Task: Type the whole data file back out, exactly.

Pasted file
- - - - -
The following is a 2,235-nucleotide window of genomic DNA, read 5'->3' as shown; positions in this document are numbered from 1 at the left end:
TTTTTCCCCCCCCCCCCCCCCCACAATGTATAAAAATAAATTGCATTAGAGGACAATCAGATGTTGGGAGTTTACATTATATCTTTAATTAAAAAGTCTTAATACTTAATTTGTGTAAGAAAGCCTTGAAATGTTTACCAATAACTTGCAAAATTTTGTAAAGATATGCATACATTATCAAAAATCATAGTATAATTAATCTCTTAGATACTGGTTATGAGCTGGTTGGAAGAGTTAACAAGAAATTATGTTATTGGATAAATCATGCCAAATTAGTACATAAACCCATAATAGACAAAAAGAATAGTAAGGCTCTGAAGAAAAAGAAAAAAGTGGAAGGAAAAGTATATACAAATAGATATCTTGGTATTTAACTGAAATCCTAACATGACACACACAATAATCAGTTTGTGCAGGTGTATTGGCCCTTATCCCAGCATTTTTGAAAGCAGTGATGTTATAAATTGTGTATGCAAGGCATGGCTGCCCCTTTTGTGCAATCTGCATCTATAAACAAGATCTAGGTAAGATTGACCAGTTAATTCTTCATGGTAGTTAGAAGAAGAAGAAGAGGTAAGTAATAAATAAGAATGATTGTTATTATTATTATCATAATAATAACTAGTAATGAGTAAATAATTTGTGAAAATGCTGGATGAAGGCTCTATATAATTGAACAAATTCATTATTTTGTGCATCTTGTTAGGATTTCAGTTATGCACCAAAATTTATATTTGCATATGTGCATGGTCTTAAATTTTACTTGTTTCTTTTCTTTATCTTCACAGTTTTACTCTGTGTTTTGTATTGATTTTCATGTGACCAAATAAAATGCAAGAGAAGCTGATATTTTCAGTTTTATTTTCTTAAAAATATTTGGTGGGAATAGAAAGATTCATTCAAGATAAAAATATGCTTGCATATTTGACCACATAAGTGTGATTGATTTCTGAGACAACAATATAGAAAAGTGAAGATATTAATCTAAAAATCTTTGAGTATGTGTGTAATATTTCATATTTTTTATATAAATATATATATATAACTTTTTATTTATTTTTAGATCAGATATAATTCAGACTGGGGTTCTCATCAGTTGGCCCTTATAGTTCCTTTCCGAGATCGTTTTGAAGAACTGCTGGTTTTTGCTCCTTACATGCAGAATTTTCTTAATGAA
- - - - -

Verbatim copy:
The following is a 2,235-nucleotide window of genomic DNA, read 5'->3' as shown; positions in this document are numbered from 1 at the left end:
TTTTTCCCCCCCCCCCCCCCCCACAATGTATAAAAATAAATTGCATTAGAGGACAATCAGATGTTGGGAGTTTACATTATATCTTTAATTAAAAAGTCTTAATACTTAATTTGTGTAAGAAAGCCTTGAAATGTTTACCAATAACTTGCAAAATTTTGTAAAGATATGCATACATTATCAAAAATCATAGTATAATTAATCTCTTAGATACTGGTTATGAGCTGGTTGGAAGAGTTAACAAGAAATTATGTTATTGGATAAATCATGCCAAATTAGTACATAAACCCATAATAGACAAAAAGAATAGTAAGGCTCTGAAGAAAAAGAAAAAAGTGGAAGGAAAAGTATATACAAATAGATATCTTGGTATTTAACTGAAATCCTAACATGACACACACAATAATCAGTTTGTGCAGGTGTATTGGCCCTTATCCCAGCATTTTTGAAAGCAGTGATGTTATAAATTGTGTATGCAAGGCATGGCTGCCCCTTTTGTGCAATCTGCATCTATAAACAAGATCTAGGTAAGATTGACCAGTTAATTCTTCATGGTAGTTAGAAGAAGAAGAAGAGGTAAGTAATAAATAAGAATGATTGTTATTATTATTATCATAATAATAACTAGTAATGAGTAAATAATTTGTGAAAATGCTGGATGAAGGCTCTATATAATTGAACAAATTCATTATTTTGTGCATCTTGTTAGGATTTCAGTTATGCACCAAAATTTATATTTGCATATGTGCATGGTCTTAAATTTTACTTGTTTCTTTTCTTTATCTTCACAGTTTTACTCTGTGTTTTGTATTGATTTTCATGTGACCAAATAAAATGCAAGAGAAGCTGATATTTTCAGTTTTATTTTCTTAAAAATATTTGGTGGGAATAGAAAGATTCATTCAAGATAAAAATATGCTTGCATATTTGACCACATAAGTGTGATTGATTTCTGAGACAACAATATAGAAAAGTGAAGATATTAATCTAAAAATCTTTGAGTATGTGTGTAATATTTCATATTTTTTATATAAATATATATATATAACTTTTTATTTATTTTTAGATCAGATATAATTCAGACTGGGGTTCTCATCAGTTGGCCCTTATAGTTCCTTTCCGAGATCGTTTTGAAGAACTGCTGGTTTTTGCTCCTTACATGCAGAATTTTCTTAATGAA